Query letters that worked

As anyone who’s even been to a writers’ conference can attest, query letters cause no end of consternation and angst. That’s totally understandable, by the way—as the first introduction of a writer to an agent, it gets assigned a huge amount of importance. Plus, for a lot of writers, it’s a completely unnatural way of writing.

Going further, I think some of the frustration with queries comes from the lack of practical models—the generic queries you find in writers manuals tend to be so flat that they don’t offer much inspiration. And because the recommended query format is so basic—it’s really just intro, summary, and credits–writers often fall into the trap of thinking they need to fancy it up, and without concrete examples for guidance, the results tend not to work. On the other hand, cautionary examples typically are so laughably bad that they’re not really useful either, except for getting a rise out of a writers’ workshop.

So I was very excited to find this post on GalleyCat of actual query letters that landed authors representation. It’s a fantastic resource, and there’s a lot here that writers can learn, borrow or just plain steal. Better yet, the queries span a comprehensive range of categories—no matter what you’re writing, there should be a model here for you. At the same time, it’s worth looking at all of them, because reading them en masse reveals just how closely these successful authors hew to the basic query format, regardless of genre.  Finally, if you really want to get technical about them, several are even broken down and annotated.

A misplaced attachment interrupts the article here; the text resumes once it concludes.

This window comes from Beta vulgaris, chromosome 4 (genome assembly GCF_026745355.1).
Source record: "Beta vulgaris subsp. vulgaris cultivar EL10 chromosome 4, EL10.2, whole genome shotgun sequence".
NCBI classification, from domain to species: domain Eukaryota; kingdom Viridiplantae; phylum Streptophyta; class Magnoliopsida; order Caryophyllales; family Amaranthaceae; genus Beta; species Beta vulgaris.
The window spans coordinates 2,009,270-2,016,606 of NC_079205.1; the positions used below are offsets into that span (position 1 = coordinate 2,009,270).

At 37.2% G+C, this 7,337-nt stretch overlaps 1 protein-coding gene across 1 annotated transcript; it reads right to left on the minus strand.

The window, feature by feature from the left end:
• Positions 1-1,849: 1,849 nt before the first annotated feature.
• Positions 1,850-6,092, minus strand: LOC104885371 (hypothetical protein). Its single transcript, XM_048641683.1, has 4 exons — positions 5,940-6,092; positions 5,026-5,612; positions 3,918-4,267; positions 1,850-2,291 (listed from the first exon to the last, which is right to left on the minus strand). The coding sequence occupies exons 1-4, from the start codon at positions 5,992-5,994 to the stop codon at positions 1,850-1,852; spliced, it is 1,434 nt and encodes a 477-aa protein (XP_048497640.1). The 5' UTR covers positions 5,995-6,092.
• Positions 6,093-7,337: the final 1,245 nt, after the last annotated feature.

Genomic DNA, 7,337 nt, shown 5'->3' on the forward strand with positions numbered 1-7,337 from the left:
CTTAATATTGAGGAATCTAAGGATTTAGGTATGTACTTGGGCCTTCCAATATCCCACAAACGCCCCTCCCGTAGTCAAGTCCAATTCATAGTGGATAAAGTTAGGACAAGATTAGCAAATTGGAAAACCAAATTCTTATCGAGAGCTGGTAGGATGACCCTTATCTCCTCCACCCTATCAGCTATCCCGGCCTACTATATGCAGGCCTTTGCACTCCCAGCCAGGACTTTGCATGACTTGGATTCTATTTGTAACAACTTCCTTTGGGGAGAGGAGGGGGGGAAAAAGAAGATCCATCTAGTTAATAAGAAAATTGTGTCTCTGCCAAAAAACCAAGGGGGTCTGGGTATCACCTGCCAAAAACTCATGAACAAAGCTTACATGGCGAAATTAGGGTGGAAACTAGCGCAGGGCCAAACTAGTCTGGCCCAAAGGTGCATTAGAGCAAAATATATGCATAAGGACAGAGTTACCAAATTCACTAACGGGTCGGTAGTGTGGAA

And in terms of querying me: I’ll side with my fellow agents from GalleyCat that short, straightforward, and on-format works best, and for author/illustrators, always include either art samples or a link to a portfolio.

Happy querying!

3 Responses to Query letters that worked

  1. Thank you for the gem of a link!
    One author shared she revised her query letter over 20 times.
    Not only do manuscripts beg for revisions, but so do query letters.

  2. Kevin A. Lewis says:

    Creative, snappy query style is every bit as important as good, marketable material; that plus the realization that there’s no commercial calculus on the query-reading end; all decisions are made on a whim-driven basis and subject to no rational planning process. (Well, mabe a little occasionally, but don’t factor it into your plans) So, aside from a flashy, irresistable (scratch that word-you could send some of these guys a gold ingot and still get a form autojection) query, what else can you do? Well, I’ve had great results from waving a Hand Of Glory over my keyboard at moonrise, although finding a murderer’s hand is tricky these days with everyone being so squeamish about the death penalty… At this point, most agents decide to knock off early and head for a power lunch with the parent of a 13-year-sensation who’s got a brand-new Wimpy Kid knockoff to plug. Oh, well, back to the Hand Of Glory…

  3. Lynn says:

    Queries are so hard because there is no one way or correct way of doing one. I clicked on the link in your post and the first query I read in “query letters that worked” did everything I had read you’re not suppose to do! We’re told to avoid character soup and not to give a laundry list, yet that’s exactly what I read and the query worked for someone. It just goes to show that the query you write may not resonate with some agents, but it will with others.

Leave a Reply

Your email address will not be published.

Please type the characters of this captcha image in the input box

Please type the characters of this captcha image in the input box

You may use these HTML tags and attributes: <a href="" title=""> <abbr title=""> <acronym title=""> <b> <blockquote cite=""> <cite> <code> <del datetime=""> <em> <i> <q cite=""> <s> <strike> <strong>